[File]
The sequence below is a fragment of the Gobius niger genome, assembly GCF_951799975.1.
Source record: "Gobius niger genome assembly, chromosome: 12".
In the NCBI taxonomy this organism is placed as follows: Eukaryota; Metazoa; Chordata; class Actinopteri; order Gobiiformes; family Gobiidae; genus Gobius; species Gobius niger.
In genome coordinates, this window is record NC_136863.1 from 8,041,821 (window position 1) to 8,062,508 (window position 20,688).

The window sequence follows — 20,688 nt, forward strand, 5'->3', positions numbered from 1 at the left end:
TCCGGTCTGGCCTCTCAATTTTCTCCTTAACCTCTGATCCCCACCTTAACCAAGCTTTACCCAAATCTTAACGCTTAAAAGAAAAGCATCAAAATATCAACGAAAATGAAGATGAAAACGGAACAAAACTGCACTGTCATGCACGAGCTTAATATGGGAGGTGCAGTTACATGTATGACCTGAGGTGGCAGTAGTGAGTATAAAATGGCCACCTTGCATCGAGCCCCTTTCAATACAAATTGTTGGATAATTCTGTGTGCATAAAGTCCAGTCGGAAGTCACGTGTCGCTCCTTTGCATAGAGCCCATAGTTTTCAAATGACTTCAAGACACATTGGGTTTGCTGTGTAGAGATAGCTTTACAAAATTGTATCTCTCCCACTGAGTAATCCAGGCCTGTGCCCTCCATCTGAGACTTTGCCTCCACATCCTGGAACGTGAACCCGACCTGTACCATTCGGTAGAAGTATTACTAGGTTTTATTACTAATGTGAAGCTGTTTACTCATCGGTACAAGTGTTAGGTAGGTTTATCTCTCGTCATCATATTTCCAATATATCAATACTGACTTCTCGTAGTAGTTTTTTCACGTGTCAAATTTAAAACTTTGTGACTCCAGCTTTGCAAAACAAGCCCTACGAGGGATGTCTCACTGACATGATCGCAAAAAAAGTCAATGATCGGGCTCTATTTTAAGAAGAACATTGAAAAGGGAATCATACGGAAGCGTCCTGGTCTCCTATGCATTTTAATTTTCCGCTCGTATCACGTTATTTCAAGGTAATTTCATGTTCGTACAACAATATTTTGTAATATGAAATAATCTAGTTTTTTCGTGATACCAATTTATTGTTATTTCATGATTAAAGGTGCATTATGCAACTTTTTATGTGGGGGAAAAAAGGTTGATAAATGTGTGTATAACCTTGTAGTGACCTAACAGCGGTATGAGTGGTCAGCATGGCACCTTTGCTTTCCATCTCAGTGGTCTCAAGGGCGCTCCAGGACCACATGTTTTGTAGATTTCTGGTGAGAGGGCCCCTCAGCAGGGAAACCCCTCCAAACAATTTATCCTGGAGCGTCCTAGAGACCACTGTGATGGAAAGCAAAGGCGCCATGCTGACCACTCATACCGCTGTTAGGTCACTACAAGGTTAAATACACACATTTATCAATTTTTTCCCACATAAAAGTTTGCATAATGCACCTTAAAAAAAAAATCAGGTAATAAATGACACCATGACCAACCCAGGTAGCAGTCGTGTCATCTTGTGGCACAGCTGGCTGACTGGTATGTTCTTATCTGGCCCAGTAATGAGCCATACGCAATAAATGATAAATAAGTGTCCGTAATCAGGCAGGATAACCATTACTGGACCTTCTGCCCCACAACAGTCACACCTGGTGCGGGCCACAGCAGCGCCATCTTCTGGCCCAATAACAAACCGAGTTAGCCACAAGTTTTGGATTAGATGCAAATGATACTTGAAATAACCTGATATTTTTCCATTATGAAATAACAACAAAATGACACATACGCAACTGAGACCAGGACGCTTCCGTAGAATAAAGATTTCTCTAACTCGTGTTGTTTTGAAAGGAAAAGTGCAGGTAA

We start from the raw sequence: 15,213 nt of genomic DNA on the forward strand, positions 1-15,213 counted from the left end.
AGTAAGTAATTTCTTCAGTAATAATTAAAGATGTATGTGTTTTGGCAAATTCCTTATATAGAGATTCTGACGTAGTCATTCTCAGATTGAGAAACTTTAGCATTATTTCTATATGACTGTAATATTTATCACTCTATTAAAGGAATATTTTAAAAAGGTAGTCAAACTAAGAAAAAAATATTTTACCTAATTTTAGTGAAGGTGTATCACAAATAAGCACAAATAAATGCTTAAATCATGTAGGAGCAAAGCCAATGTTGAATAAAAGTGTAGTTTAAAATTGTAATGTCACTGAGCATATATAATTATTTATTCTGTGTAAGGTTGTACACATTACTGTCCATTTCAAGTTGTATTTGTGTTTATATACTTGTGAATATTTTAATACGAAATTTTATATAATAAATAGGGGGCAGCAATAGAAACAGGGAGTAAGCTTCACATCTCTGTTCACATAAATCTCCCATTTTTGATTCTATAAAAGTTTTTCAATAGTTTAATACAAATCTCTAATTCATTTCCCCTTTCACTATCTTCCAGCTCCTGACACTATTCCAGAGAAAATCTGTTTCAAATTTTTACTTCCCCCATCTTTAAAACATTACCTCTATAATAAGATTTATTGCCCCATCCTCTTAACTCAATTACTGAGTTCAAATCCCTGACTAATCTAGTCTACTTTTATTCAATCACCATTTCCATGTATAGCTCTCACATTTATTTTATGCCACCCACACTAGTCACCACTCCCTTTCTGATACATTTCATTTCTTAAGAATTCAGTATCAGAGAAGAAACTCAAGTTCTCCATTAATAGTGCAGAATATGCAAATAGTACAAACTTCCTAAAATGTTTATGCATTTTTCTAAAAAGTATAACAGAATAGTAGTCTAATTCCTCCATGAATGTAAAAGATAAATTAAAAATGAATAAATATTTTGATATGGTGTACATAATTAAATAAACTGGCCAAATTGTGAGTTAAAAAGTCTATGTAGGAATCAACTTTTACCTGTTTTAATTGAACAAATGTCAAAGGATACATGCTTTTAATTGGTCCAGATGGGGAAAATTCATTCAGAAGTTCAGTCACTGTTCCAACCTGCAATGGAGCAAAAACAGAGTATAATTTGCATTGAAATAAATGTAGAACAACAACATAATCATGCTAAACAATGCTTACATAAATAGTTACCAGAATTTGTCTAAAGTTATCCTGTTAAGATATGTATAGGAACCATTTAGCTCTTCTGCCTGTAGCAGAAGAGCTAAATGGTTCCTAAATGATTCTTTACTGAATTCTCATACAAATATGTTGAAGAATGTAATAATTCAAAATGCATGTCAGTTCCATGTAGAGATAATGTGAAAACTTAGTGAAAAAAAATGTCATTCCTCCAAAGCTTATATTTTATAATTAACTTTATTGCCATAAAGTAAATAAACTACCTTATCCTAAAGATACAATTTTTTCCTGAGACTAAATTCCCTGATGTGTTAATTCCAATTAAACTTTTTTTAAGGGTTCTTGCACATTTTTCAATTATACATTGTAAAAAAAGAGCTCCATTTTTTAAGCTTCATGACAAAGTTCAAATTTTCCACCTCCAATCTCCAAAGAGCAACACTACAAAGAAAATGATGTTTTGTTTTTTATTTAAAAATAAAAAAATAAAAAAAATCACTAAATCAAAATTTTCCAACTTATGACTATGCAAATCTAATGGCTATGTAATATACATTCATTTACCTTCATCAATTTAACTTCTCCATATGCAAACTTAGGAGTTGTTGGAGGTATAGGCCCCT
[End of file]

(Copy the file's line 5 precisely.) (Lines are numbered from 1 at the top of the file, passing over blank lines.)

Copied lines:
The window sequence follows — 20,688 nt, forward strand, 5'->3', positions numbered from 1 at the left end: